Their menu is simple: Premium, Special or Regular Tempura Bowl. All three bowls come with the following tempura — shrimp, kakiage (mixed seafood), soft boiled egg, seaweed and green bean. Premium includes a big piece of conger eel; Special with white fish; and Regular has mushroom. They have a Kid size for good measure, with tempura shrimp, pumpkin, soft boiled egg, seaweed and green bean.

I took Mama Lam and Papa Lam there on a Monday morning. (more…)

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The wait is over. One of the highly anticipated restaurants to open in Vancouver – Afuri ramen + dumpling – has officially opened its doors. The Afuri brand was established in 2001. This is the fourth ramen + dumpling location outside of Japan, first in Canada. Last year we went to Portland and checked out the ramen + izakaya and I was quite excited about the arrival of ramen + dumpling here in Vancouver. Technically the restaurant is in Richmond. It’s where Dazzling Cafe used to be (remember Dazzling Cafe?). I was invited to its media night and previewed some of its menu items.

Afuri ramen + dumpling uses a kiosk system. Meaning, you go up to one of the three kiosks at the restaurant, place your order, grab a number then head back to your table. At the media preview, to my surprise food arrived very quickly so I don’t think it would be a long wait at the table for your food.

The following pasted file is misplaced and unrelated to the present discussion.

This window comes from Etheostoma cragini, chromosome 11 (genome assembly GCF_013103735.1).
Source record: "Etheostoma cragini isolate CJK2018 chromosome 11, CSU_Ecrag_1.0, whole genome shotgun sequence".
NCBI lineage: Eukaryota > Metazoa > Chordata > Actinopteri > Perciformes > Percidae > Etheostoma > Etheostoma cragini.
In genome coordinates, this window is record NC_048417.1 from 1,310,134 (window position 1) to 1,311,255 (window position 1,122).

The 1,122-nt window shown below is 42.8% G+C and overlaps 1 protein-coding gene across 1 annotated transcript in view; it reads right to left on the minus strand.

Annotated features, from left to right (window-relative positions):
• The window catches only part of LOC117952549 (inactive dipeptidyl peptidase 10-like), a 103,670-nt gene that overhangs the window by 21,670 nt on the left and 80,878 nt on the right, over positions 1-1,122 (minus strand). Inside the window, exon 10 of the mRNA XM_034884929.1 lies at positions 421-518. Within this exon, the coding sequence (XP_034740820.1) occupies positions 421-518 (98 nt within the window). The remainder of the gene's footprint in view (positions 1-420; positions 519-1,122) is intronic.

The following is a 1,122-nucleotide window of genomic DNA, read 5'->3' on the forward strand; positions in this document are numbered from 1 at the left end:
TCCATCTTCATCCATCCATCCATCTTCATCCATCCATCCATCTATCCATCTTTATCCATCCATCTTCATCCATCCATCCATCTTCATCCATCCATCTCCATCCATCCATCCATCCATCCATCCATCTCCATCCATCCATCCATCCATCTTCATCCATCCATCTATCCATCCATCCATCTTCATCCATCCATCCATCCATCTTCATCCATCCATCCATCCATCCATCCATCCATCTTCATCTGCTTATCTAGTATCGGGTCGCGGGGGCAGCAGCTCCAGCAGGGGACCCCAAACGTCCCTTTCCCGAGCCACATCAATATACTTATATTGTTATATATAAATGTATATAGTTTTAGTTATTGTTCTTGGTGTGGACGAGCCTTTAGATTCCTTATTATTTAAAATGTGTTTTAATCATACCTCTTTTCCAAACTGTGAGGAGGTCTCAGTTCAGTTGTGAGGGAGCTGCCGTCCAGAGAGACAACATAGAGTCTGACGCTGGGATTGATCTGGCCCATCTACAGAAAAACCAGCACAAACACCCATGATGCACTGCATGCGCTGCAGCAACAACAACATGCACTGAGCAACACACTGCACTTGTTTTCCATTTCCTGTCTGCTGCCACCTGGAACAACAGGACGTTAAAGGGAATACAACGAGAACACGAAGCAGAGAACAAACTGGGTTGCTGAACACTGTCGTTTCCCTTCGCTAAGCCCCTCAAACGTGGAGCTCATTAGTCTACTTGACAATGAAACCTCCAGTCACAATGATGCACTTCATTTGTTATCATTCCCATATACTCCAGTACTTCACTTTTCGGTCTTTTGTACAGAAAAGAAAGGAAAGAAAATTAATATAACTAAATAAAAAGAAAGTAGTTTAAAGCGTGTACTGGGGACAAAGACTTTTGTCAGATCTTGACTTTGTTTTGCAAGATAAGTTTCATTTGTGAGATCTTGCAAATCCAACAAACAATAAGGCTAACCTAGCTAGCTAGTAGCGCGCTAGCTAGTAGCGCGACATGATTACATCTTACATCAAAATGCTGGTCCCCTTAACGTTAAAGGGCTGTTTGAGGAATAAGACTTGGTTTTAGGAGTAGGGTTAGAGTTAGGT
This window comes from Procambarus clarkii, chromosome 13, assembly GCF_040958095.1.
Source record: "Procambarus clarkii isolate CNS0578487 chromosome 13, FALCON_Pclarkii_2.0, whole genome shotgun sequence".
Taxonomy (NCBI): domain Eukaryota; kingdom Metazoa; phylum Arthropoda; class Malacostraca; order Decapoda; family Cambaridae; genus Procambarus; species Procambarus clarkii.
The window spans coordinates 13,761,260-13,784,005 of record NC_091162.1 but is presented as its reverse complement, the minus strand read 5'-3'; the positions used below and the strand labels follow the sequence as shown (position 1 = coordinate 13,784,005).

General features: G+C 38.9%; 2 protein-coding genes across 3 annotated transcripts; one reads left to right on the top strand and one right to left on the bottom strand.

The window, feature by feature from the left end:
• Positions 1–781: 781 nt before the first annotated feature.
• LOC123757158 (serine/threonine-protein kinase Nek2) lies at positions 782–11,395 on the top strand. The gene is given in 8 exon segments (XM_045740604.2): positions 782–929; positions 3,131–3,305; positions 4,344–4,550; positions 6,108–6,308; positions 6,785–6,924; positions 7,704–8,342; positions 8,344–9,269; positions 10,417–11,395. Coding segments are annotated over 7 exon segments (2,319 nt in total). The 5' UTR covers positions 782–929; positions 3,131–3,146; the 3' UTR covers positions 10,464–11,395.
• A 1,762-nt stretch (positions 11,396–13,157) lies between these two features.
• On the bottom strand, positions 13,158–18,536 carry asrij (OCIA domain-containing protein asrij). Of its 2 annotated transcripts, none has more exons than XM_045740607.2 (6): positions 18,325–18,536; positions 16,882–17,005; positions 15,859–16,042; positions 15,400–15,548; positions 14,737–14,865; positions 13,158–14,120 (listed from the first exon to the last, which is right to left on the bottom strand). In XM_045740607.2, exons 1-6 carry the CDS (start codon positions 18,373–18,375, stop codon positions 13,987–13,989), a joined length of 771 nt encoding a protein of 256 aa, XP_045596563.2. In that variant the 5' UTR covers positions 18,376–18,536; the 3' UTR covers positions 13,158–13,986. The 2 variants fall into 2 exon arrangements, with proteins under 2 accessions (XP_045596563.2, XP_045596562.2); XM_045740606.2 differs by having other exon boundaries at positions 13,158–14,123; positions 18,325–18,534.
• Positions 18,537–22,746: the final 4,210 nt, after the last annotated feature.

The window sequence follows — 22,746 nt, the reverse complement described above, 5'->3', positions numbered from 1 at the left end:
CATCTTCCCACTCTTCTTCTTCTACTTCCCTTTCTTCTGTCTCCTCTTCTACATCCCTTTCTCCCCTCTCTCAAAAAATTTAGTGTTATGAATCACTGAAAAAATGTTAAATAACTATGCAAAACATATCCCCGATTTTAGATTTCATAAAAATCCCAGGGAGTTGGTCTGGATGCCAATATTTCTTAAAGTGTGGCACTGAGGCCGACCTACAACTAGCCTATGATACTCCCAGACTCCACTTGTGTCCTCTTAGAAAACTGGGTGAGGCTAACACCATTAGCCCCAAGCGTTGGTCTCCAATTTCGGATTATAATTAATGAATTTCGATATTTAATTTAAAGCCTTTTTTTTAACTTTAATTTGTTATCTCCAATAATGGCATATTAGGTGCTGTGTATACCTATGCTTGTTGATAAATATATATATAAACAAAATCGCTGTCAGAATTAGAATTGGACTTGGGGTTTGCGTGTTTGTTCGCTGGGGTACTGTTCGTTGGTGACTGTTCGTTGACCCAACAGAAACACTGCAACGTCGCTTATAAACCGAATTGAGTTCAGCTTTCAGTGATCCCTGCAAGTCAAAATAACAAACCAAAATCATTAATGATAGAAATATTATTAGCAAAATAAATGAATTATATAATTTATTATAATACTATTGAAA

Food

Afuri’s signature broth is chicken based. We saw this giant stock pot (apparently there’s only 3 of these pots in Vancouver and here’s one) that holds enough broth to serve 450-500 bowls of ramen. It takes 300lbs of chicken (meat and bones), 3 types of dried fish, konbu seaweed, and fresh vegetables, on a simmer at 90 degrees for 3 hours. They never bring this broth to a boil, to ensure a clear broth in your bowl. It also helps skimming the fat easier. They then add yuzu, a small citrus fruit native to Asia, to give this broth a refreshing taste.

As for noodles, they make them fresh, in house, daily. If you visit them at lunch, you will likely see the machines going, mixing and rolling the dough and cutting the dough into noodles. Will they run out? I was told they would make enough servings everyday and if need be, they can jump in and make some more to meet the demand.

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We’ve been to Ramen Koika a few times over the years, to both locations on Davie and Robson. We always ended up ordering a ramen. The black garlic one was my favourite and Mr. fell in love with the beef ribs one. Little did we know the Robson location actually has a K-Pocha Menu, serving up their version of many Korean favourites. We were invited to sample a few items off that menu.

Triple Black Garlic Ramen

Food

We love KFC! As in Korean Fried Chicken!! Their crust is always lighter and when they fry the chicken it’s always less greasy. And moist chicken breast.

It’s no difference here at Koika. The Soonsal Chicken can be either in sweet chilli or soy garlic, and we went for the sweet chilli as it’s our favourite sauce for KFC. There was a decent amount of boneless chicken pieces. The meat was moist, the exterior still held its crispiness and the sweet chilli sauce definitely packed some heat.

Soonsal Chicken

Next, the Gogi Tteok-bok-ki was spicy rice cake with pork belly. (more…)